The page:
In cryptography, a public key infrastructure (PKI) is an arrangement that provides for trusted third party vetting of, and vouching for, user identities. It also allows binding of public keys to users. This is usually carried out by software at a central location together with other coordinated software at distributed locations. The public keys are typically in certificates.
The term is used to mean both the certificate authority and related arrangements as well as, more broadly and somewhat confusingly, the use of public key algorithms in electronic communications. The latter sense is erroneous since PKI methods are not required to use public key algorithms.
PKI arrangements enable users to be authenticated to each other, and to use the information in identity certificates (i.e., each other's public keys) to encrypt and decrypt messages travelling to and fro. In general, a PKI consists of client software, server software such as a certificate authority, hardware (e.g., smart cards) and operational procedures.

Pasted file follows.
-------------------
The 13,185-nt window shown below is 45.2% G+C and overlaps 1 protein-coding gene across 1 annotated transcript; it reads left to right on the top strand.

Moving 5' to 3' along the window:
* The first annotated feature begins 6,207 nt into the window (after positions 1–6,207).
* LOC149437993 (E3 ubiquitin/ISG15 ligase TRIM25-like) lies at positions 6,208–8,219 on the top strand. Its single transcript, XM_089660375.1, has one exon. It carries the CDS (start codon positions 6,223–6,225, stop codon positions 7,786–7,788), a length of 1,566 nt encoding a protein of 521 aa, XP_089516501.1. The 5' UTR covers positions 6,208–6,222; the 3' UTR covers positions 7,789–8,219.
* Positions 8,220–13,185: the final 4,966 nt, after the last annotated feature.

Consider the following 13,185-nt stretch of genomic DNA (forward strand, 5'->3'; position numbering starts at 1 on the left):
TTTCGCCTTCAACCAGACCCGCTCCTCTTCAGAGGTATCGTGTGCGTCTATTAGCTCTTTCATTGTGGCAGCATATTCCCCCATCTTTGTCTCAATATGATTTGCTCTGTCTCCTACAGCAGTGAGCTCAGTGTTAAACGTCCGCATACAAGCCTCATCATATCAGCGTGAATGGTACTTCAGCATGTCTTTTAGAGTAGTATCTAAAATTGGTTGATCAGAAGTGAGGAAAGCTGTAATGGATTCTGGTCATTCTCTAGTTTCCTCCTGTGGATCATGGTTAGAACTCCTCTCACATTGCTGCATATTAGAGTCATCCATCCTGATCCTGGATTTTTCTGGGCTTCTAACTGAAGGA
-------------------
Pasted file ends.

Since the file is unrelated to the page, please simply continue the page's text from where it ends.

A user may digitally sign messages using his private key, and another user can check that signature (using the public key contained in that user's certificate issued by a certificate authority within the PKI). This enables two (or more) communicating parties to establish confidentiality, message integrity and user authentication without having to exchange any secret information in advance.
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